The reliability of interconnects in modern integrated circuits is determined by the magnitude and direction of the effective valence for ElectroMigration (EM). The effective valence
depends on local atomistic configurations. In order to study EM at an atomistic level, application of ab initio methods is necessary. EM experiments indicate that the copper interconnect
lifetime decreases with every new interconnect generation. In particular, fast diffusivity paths cause a significant variation in the interconnect performance and EM degradation. In order
to produce more reliable interconnects, the fast diffusivity paths must be addressed when introducing new designs and materials. The EM lifetime depends on a variation of material
properties at the microscopic and atomistic levels. Microscopic properties are grain boundaries and grains with their crystal orientation. Atomistic properties are configurations of atoms
at the grain boundaries, at the interfaces to the surrounding layers, and at the cross-section
between grain boundaries and interfaces. Modern Technology Computer-Aided Design (TCAD) tools, used in order to meet the challenges of contemporary interconnects, must cover two major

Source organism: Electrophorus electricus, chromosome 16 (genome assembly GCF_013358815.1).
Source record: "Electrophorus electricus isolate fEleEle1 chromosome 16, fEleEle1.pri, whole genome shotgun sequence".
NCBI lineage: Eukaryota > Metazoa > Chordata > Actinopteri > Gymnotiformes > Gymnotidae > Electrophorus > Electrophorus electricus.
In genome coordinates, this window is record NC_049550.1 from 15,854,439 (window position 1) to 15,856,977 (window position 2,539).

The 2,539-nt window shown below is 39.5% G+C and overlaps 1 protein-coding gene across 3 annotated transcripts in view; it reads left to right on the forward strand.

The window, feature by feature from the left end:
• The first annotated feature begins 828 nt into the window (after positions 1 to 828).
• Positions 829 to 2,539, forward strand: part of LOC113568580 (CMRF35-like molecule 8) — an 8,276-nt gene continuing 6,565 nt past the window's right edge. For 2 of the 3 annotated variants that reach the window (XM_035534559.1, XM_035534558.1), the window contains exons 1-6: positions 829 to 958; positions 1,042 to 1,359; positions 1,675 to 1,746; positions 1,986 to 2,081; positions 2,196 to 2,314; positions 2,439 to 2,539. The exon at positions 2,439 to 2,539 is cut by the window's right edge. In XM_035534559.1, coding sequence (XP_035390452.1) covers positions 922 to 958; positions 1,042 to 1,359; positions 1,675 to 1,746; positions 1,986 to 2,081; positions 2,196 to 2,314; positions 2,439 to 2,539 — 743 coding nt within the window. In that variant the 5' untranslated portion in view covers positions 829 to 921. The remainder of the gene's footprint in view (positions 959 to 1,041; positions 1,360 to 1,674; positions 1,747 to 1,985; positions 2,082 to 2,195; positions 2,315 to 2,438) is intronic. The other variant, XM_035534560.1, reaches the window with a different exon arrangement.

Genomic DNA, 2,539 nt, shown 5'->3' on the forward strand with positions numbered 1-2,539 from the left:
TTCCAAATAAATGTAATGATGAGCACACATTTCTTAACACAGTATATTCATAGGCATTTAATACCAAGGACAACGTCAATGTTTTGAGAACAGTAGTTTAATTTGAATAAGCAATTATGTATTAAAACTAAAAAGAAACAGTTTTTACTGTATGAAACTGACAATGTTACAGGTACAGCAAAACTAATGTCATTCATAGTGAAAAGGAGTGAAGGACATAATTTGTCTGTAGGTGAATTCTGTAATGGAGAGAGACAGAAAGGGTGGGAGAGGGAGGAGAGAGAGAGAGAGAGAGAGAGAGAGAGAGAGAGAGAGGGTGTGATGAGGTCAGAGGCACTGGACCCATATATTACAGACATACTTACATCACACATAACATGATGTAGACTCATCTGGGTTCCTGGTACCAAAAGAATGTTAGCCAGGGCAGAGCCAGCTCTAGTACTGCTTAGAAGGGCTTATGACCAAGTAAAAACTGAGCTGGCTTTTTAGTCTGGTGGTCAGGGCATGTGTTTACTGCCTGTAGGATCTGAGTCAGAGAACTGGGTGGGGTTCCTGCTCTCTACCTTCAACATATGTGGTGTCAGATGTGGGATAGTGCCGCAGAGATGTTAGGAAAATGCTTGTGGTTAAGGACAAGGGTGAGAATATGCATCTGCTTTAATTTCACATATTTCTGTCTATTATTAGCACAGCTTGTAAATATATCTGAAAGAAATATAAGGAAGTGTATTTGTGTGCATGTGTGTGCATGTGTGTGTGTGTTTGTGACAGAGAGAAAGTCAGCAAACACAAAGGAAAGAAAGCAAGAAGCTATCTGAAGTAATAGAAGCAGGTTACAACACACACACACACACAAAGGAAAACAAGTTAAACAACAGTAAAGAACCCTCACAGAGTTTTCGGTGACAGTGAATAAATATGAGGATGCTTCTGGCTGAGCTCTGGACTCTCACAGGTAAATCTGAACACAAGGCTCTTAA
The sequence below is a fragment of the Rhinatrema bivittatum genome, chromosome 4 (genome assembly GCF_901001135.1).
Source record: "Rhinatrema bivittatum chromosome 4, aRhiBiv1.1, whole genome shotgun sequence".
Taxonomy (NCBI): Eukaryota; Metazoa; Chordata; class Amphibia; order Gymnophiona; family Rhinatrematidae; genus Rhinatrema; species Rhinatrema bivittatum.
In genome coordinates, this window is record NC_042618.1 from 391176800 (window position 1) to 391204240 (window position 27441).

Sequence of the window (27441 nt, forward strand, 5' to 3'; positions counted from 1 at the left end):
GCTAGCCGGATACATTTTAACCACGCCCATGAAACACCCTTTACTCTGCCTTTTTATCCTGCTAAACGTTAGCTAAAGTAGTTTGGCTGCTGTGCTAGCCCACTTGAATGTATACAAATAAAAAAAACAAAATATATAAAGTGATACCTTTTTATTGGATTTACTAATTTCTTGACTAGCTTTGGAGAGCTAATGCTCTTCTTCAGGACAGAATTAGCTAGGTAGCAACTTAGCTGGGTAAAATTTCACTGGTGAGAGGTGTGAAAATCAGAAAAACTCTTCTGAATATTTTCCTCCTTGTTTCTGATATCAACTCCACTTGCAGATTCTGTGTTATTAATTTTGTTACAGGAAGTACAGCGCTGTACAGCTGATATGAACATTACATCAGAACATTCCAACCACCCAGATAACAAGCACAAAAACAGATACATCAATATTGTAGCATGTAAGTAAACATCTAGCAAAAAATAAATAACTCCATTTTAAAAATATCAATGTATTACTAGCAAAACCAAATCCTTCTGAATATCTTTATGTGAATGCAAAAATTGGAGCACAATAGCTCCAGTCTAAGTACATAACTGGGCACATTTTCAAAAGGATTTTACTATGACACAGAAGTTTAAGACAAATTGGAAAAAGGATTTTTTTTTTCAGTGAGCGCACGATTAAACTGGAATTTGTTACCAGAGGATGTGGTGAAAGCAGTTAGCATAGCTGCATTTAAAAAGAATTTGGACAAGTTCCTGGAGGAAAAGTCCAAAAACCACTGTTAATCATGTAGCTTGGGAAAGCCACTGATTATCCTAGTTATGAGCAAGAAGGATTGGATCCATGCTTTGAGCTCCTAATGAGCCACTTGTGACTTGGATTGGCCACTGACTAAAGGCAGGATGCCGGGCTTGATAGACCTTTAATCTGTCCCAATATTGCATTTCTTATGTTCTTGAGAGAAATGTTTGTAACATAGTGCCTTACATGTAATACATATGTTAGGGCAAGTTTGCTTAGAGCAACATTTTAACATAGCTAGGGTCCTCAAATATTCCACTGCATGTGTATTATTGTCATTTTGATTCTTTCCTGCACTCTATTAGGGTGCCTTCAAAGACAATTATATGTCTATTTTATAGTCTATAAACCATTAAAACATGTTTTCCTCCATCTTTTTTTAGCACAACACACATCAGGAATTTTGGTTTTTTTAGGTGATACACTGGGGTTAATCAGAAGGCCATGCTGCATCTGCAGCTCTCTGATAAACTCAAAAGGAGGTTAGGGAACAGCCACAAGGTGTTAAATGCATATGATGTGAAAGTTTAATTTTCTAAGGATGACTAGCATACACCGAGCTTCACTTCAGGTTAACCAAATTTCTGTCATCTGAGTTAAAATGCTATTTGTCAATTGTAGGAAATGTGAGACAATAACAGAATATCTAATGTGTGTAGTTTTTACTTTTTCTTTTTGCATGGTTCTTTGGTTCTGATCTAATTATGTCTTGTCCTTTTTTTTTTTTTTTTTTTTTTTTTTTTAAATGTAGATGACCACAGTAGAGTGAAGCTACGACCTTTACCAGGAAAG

areas: physically based continuum-level modeling and first principles/atomistic-level modeling.
We investigate computationally efficient ab initio methods for calculation of the effective valence for EM and the atomistic EM force. The results of these ab initio calculations are
applied for parameterization of a continuum-level model and for simulation of the impact of the copper microstructure on the EM behavior. Additionally, an application of the kinetic Monte
Carlo method in combination with ab initio methods for EM study is utilized.
Several methods have been proposed for the calculation of the effective valence, all of them based on the computation of electron scattering states, such as the Density Functional Theory
(DFT), in connection with the Augmented Plane Wave (APW) method or the Korringa-Kohn-Rostoker (KKR) method. Since all of the previous methods demand cumbersome representation of
scattering wave functions with many parameters, which is a heavy burden on the stability and accuracy of subsequent numerical steps, we introduce and investigate new approaches, which are
based on orbital electron density.